March 14, 2018 by Nick Griffin
(UPDATED March 21, 2018)
Thirteen critical security vulnerabilities in AMD processors have been allegedly exposed by researchers at "CTS Labs", an Israeli cyber security firm.
The vulnerabilities are said to be found in AMD Ryzen & EPYC products, and classified into four categories that the researchers have code-named 'RYZENFALL', 'MASTERKEY', 'FALLOUT', and 'CHIMERA'. Some of these vulnerabilities are harshly described by the researchers as "backdoors, [that] could not have passed even the most rudimentary white-box security review".
An AMD spokesperson has commented saying: "...at AMD, security is a top priority and we are continually working to ensure the safety of our users as new risks arise. We are investigating this report, which we just received, to understand the methodology and merit of the findings."
UPDATE: AMD have now commented on the vulnerabilities and confirmed their existence, stating that "it’s important to note that all the issues raised in the research require administrative access to the system, a type of access that effectively grants the user unrestricted access to the system ... Any attacker gaining unauthorized administrative access would have a wide range of attacks at their disposal well beyond the exploits identified in this research."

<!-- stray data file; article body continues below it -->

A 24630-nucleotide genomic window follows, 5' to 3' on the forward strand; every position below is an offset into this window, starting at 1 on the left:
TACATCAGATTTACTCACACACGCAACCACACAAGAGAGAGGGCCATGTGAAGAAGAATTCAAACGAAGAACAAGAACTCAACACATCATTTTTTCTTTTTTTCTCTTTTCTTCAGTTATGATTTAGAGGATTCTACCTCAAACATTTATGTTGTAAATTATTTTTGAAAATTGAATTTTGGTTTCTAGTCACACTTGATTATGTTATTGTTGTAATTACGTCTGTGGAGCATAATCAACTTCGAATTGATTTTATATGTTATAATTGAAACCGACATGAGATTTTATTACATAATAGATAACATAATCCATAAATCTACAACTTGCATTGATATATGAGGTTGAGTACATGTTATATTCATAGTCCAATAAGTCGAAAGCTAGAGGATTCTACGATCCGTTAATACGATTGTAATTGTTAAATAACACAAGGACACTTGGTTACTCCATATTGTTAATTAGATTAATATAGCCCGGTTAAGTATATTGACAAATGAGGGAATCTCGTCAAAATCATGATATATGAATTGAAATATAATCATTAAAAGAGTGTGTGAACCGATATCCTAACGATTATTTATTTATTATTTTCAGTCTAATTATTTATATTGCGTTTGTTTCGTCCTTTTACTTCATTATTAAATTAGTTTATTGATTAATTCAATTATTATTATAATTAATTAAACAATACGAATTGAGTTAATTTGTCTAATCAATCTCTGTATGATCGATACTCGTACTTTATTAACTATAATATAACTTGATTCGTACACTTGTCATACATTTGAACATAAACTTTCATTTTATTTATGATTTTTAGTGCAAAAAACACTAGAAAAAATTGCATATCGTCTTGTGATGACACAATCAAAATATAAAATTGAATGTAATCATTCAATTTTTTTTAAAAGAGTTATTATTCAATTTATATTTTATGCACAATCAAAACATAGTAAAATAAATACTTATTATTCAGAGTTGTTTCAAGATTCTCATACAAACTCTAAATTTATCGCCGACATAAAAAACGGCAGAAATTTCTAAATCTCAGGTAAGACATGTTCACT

All Bark and no Bite?
Some users have been quick to shoot down the researchers' findings, with one Twitter user claiming that the vulnerabilities are "over-hyped beyond belief".
Key technical details of the vulnerabilities have not been released and so it is difficult to gauge the full extent of these alleged vulnerabilities. However, the high bar of requirements needed to exploit most of them (i.e. administrative privileges, ability to flash the system BIOS, requiring the use of a vendor-supplied signed driver) somewhat diminishes their severity.
Criticism of CTS-Labs has also come in the way of displeasure over the cyber security organisation only giving AMD 24 hours to respond to their findings. A typical, responsible disclosure period calls for a 90 day notice period before publication.
We urge users to reserve a degree of scepticism in regards to this research until an official announcement is released by AMD. CTS-Labs claim that they have shared the details with AMD, Microsoft, and 'a small number of companies that could produce patches and mitigations'. At present there are no known patches or mitigations available, although it is highly unlikely that these vulnerabilities are being exploited by attackers.